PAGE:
Search and Rescue Goes Digital

Wednesday, January 28, 2009

The Coast Guard would like to remind commercial and recreational boaters that beginning Feb. 1, 2009, the Coast Guard and other search and rescue personnel will only receive distress alerts from digital 406-MHz Emergency Position Indicating Radio Beacons (EPIRBs).

Because satellites will no longer process analog signals transmitting on 121.5 or 243.0 MHz, the Coast Guard urges mariners and aviators to upgrade their onboard analog equipment to include a digital 406-MHz EPIRB.

The 406-MHz EPIRB's signal is 50 times more powerful than the 121.5 or 243.0 MHz beacons, allowing satellites to better detect its signal and provide a more accurate search area for rescue crews. For instance, a GPS-embedded 406-MHz EPIRB can shrink a search area to about 100 yards and can pinpoint the position of a distressed mariner within minutes, whereas an analog beacon may only result in an initial search area of 500 square miles.

Additionally, the number of false alerts with digital beacons is significantly lower than analog beacons. Satellites are not capable of distinguishing between beacon and non-beacon sources using analog frequencies, making only about one in five alerts actually coming from a beacon. Many false alert signals come from ATMs, pizza ovens and stadium scoreboards.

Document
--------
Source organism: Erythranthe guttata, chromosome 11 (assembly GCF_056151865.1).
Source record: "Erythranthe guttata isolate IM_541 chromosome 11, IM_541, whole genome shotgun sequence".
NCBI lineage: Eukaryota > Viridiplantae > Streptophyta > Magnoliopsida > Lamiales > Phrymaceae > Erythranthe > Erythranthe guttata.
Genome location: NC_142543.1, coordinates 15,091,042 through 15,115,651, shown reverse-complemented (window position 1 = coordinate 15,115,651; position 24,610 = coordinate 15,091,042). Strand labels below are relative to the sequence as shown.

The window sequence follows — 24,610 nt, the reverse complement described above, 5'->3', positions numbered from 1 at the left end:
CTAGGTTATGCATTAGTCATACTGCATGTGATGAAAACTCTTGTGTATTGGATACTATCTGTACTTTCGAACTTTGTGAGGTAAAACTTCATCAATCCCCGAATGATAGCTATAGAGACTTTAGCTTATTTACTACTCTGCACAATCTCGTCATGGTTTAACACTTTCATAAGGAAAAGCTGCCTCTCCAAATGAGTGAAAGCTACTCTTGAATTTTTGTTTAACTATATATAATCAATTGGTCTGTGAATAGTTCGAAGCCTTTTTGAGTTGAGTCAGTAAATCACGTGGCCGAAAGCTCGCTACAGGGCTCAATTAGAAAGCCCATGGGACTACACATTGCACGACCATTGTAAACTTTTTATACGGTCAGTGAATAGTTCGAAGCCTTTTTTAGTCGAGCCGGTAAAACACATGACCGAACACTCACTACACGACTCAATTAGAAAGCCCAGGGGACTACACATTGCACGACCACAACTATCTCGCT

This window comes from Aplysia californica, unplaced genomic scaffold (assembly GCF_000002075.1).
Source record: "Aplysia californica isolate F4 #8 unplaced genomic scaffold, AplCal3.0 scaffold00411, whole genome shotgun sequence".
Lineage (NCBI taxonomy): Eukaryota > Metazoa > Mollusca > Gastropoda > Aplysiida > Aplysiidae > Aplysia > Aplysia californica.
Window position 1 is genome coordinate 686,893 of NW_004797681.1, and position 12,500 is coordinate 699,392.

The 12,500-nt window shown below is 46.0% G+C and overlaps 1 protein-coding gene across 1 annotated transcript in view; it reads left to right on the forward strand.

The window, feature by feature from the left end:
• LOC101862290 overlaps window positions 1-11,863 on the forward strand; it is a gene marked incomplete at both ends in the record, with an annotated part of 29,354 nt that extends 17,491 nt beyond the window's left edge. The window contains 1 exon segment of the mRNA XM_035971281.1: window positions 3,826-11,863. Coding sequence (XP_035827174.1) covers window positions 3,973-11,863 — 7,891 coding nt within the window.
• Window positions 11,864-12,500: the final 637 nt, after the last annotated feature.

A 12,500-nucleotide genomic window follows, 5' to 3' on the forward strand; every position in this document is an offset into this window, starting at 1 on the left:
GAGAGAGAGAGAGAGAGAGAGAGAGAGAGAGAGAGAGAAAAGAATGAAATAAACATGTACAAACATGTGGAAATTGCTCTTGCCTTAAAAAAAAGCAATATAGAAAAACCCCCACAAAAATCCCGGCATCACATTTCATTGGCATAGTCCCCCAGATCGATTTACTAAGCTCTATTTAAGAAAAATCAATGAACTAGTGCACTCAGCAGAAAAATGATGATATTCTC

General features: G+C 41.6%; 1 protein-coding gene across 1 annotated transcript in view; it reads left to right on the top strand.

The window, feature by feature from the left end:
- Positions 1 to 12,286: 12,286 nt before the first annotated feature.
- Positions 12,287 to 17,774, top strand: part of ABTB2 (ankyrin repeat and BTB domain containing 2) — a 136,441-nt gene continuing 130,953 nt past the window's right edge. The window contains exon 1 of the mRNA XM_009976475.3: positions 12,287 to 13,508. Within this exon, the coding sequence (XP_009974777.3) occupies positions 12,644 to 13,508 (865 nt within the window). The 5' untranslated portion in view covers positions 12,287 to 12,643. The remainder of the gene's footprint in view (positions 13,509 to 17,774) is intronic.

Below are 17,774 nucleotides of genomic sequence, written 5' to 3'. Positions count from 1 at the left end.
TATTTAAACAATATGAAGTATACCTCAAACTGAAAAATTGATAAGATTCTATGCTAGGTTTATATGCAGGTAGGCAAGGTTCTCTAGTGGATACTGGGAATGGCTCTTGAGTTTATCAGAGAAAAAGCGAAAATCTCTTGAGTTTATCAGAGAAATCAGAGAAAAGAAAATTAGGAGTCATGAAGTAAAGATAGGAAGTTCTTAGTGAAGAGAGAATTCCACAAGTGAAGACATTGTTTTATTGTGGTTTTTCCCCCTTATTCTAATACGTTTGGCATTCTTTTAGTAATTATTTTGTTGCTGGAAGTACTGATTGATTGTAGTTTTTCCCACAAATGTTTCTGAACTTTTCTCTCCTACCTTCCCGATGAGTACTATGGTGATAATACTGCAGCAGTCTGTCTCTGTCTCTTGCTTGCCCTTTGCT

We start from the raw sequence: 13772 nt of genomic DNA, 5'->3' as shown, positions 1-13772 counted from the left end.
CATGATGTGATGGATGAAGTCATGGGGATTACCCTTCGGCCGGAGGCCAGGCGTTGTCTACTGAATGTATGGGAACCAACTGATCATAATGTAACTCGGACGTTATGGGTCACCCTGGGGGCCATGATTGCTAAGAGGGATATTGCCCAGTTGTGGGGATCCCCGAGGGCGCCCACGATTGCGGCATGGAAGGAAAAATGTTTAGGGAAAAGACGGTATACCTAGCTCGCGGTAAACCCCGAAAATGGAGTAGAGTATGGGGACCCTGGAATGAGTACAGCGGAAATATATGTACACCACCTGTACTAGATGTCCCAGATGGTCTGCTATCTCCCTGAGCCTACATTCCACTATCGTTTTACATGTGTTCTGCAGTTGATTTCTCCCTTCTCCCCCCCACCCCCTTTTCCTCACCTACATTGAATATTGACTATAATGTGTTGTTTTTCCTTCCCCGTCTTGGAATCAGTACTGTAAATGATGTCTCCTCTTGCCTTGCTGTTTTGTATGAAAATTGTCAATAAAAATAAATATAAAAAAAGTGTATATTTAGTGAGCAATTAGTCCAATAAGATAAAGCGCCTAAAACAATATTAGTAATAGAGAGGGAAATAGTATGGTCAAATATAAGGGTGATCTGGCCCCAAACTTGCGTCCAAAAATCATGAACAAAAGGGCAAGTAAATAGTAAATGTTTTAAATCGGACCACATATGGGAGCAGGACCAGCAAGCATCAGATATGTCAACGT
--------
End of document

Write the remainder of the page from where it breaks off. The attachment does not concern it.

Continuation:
With analog beacons, the only way to determine if an alert is an actual emergency is to send rescue crews to the area, which costs thousands of dollars, takes resources away from actual emergencies and puts the lives of responders at risk needlessly.

The decision to stop processing the analog 121.5 and 243 MHz signals was made by the International Copas-Sarsat Program with guidance from the United Nations. This was due to numerous signal reception problems and a high percentage of false alarms.

EPIRB owners are required by law to provide emergency contact information and a vessel description by registering their beacons with the National Oceanic and Atmospheric Administration online at or by calling 1-888-212-SAVE.

For more information on EPIRBs and the switchover from analog signal to digital signal, please visit

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